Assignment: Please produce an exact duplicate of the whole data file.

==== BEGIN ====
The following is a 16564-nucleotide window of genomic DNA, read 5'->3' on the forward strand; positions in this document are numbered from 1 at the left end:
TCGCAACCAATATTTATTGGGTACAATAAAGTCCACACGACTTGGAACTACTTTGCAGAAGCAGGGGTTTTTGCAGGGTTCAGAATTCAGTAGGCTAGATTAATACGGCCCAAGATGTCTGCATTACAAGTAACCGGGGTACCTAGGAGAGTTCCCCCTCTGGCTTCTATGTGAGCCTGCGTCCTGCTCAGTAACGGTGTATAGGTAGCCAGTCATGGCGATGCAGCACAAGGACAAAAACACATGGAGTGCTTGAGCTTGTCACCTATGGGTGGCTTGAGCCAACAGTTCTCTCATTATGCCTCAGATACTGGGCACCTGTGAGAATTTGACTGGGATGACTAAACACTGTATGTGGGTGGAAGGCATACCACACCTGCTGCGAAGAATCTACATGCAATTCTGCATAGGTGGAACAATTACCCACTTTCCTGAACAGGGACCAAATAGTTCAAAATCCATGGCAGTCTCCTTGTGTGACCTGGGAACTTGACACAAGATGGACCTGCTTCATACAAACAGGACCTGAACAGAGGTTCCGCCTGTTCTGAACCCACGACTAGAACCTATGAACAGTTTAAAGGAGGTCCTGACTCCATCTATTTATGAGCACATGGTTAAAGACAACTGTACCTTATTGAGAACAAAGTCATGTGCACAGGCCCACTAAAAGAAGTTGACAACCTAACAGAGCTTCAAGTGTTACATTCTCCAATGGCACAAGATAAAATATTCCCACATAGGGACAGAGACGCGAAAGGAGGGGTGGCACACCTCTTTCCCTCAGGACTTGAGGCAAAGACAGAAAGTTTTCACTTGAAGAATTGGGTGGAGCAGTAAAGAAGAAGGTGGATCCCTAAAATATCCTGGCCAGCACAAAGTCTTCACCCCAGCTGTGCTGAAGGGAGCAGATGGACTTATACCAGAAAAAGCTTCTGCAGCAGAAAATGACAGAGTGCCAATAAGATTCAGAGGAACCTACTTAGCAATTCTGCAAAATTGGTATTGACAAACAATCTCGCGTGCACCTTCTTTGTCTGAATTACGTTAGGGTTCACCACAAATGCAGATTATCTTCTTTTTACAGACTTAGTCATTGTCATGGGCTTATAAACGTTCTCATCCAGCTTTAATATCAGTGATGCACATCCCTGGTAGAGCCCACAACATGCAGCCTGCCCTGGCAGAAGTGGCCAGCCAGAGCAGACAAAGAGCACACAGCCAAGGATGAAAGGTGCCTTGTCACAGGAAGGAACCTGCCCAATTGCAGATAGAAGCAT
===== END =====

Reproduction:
The following is a 16564-nucleotide window of genomic DNA, read 5'->3' on the forward strand; positions in this document are numbered from 1 at the left end:
TCGCAACCAATATTTATTGGGTACAATAAAGTCCACACGACTTGGAACTACTTTGCAGAAGCAGGGGTTTTTGCAGGGTTCAGAATTCAGTAGGCTAGATTAATACGGCCCAAGATGTCTGCATTACAAGTAACCGGGGTACCTAGGAGAGTTCCCCCTCTGGCTTCTATGTGAGCCTGCGTCCTGCTCAGTAACGGTGTATAGGTAGCCAGTCATGGCGATGCAGCACAAGGACAAAAACACATGGAGTGCTTGAGCTTGTCACCTATGGGTGGCTTGAGCCAACAGTTCTCTCATTATGCCTCAGATACTGGGCACCTGTGAGAATTTGACTGGGATGACTAAACACTGTATGTGGGTGGAAGGCATACCACACCTGCTGCGAAGAATCTACATGCAATTCTGCATAGGTGGAACAATTACCCACTTTCCTGAACAGGGACCAAATAGTTCAAAATCCATGGCAGTCTCCTTGTGTGACCTGGGAACTTGACACAAGATGGACCTGCTTCATACAAACAGGACCTGAACAGAGGTTCCGCCTGTTCTGAACCCACGACTAGAACCTATGAACAGTTTAAAGGAGGTCCTGACTCCATCTATTTATGAGCACATGGTTAAAGACAACTGTACCTTATTGAGAACAAAGTCATGTGCACAGGCCCACTAAAAGAAGTTGACAACCTAACAGAGCTTCAAGTGTTACATTCTCCAATGGCACAAGATAAAATATTCCCACATAGGGACAGAGACGCGAAAGGAGGGGTGGCACACCTCTTTCCCTCAGGACTTGAGGCAAAGACAGAAAGTTTTCACTTGAAGAATTGGGTGGAGCAGTAAAGAAGAAGGTGGATCCCTAAAATATCCTGGCCAGCACAAAGTCTTCACCCCAGCTGTGCTGAAGGGAGCAGATGGACTTATACCAGAAAAAGCTTCTGCAGCAGAAAATGACAGAGTGCCAATAAGATTCAGAGGAACCTACTTAGCAATTCTGCAAAATTGGTATTGACAAACAATCTCGCGTGCACCTTCTTTGTCTGAATTACGTTAGGGTTCACCACAAATGCAGATTATCTTCTTTTTACAGACTTAGTCATTGTCATGGGCTTATAAACGTTCTCATCCAGCTTTAATATCAGTGATGCACATCCCTGGTAGAGCCCACAACATGCAGCCTGCCCTGGCAGAAGTGGCCAGCCAGAGCAGACAAAGAGCACACAGCCAAGGATGAAAGGTGCCTTGTCACAGGAAGGAACCTGCCCAATTGCAGATAGAAGCAT